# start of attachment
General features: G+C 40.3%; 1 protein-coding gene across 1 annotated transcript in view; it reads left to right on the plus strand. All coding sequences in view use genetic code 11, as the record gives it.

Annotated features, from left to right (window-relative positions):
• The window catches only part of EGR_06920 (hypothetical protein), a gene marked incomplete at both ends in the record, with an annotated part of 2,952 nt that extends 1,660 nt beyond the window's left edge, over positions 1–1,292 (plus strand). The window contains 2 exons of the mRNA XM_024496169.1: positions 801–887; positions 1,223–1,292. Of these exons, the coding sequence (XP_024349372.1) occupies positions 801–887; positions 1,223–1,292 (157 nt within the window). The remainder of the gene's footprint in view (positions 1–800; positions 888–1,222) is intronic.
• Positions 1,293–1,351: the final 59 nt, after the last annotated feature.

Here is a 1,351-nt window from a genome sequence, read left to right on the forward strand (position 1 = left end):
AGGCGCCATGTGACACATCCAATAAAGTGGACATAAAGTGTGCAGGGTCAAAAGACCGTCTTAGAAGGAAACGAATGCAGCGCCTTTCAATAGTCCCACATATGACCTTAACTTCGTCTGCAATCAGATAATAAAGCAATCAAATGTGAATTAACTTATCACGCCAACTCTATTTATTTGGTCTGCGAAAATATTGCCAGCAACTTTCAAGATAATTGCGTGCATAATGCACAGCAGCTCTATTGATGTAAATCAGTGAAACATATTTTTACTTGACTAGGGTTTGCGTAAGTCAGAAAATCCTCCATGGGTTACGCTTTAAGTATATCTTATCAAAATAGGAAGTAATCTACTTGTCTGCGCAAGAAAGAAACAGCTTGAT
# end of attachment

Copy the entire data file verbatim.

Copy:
General features: G+C 40.3%; 1 protein-coding gene across 1 annotated transcript in view; it reads left to right on the plus strand. All coding sequences in view use genetic code 11, as the record gives it.

Annotated features, from left to right (window-relative positions):
• The window catches only part of EGR_06920 (hypothetical protein), a gene marked incomplete at both ends in the record, with an annotated part of 2,952 nt that extends 1,660 nt beyond the window's left edge, over positions 1–1,292 (plus strand). The window contains 2 exons of the mRNA XM_024496169.1: positions 801–887; positions 1,223–1,292. Of these exons, the coding sequence (XP_024349372.1) occupies positions 801–887; positions 1,223–1,292 (157 nt within the window). The remainder of the gene's footprint in view (positions 1–800; positions 888–1,222) is intronic.
• Positions 1,293–1,351: the final 59 nt, after the last annotated feature.

Here is a 1,351-nt window from a genome sequence, read left to right on the forward strand (position 1 = left end):
AGGCGCCATGTGACACATCCAATAAAGTGGACATAAAGTGTGCAGGGTCAAAAGACCGTCTTAGAAGGAAACGAATGCAGCGCCTTTCAATAGTCCCACATATGACCTTAACTTCGTCTGCAATCAGATAATAAAGCAATCAAATGTGAATTAACTTATCACGCCAACTCTATTTATTTGGTCTGCGAAAATATTGCCAGCAACTTTCAAGATAATTGCGTGCATAATGCACAGCAGCTCTATTGATGTAAATCAGTGAAACATATTTTTACTTGACTAGGGTTTGCGTAAGTCAGAAAATCCTCCATGGGTTACGCTTTAAGTATATCTTATCAAAATAGGAAGTAATCTACTTGTCTGCGCAAGAAAGAAACAGCTTGAT